GDT GDT - 7 months ago 12
Java Question

How to implement a cache?

I do not understand what a cache actually is. For example, if I wanted to code a cache, would I need to store data locally using maps.

Answer

Conceptually, using a ConcurrentMap works. In essence, the atomic get/put methods are helpful. However, instead of storing the object directly, create a CacheEntity type of object, such that one uses ConcurrentMap<KeyType, CacheEntity>. The CacheEntity can carry the creation time/last accessed time and the actual object. In the <T> cache.get(KeyType key) method, if one finds the object update the last access time on the CacheEntity object and then return the contained Object value. Create a cleaner thread that runs on a set schedule that loops through the map entries, examining the time fields and removing expired ones as needed.

But there are lots of considerations about memory usage, timing, thread conditions, etc. If at all possible, I would turn to ehcache rather than attempting to implement a cache directly. If one needs to only use the JDK, I would look carefully at the concepts in ehcache to understand some of the design considerations.

Prior to ehcache I implemented something similar to what I outlined above. For a small number of objects, it can be made to work. For complex situations, it is simply easier and more efficient to use existing libraries.

Edit: add quick conceptual example. Here we see a CacheEntity object that holds a given data time, and will also track the creation time and allow for updating the last accessed time.

public class CacheEntity<T>
{
private T data;
private final long createTime = System.currentTimeMillis();
private long lastAccessTime = createTime;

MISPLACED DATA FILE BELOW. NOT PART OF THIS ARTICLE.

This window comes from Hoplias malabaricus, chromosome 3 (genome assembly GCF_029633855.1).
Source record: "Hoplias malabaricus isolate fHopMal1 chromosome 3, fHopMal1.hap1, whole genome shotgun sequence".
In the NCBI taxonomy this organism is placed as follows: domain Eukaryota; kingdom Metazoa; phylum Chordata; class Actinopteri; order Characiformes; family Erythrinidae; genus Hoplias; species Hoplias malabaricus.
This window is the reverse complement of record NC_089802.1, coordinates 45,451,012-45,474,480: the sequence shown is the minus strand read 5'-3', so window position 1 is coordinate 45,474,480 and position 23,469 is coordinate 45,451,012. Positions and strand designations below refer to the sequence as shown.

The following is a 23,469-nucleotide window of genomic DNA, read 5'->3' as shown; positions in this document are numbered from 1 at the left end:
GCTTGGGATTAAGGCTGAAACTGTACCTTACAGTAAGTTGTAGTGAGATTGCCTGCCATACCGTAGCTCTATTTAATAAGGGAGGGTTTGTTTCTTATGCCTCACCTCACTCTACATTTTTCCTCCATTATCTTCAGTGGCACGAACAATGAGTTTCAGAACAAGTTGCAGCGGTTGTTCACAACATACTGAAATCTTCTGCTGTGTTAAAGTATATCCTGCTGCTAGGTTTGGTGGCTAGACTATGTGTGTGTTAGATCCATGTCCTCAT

public CacheEntity(T data)
{
    this.data = data;
}


public void touchLastAccessTime()
{
    lastAccessTime = System.currentTimeMillis();
}

public long getLastAccessTime()
{
    return lastAccessTime;
}

public long getCreateTime()
{
    return createTime;
}

public T getData()
{
    return data;
}
} //class

This class (that has issues; truly quick conceptual example) allows adding to a cache and retrieving data.

public class Cache
{
private final ConcurrentHashMap<String, CacheEntity<MyObject>> theCache =
        new ConcurrentHashMap<>();

public Cache()
{
}

public void addToCache(MyObject obj)
{
    CacheEntity<MyObject> ce = new CacheEntity<MyObject>(obj);
    theCache.putIfAbsent(obj.getName(), ce);
}


public MyObject getData(String key)
{
    MyObject foundData = null;

    CacheEntity<MyObject> ce = theCache.get(key);
    if (ce != null) {
      ce.touchLastAccessTime();
      foundData = ce.getData();
    }

    return foundData;
}

public static class MyObject
{
    String name;
    String title;

    public String getName()
    {
        return name;
    }
}
} //class

One would then need to create a background thread (I would use the Executor system, but whatever) that would, on a periodic basic, run through the cache looking at the times and removing from the Map as appropriate.

Comments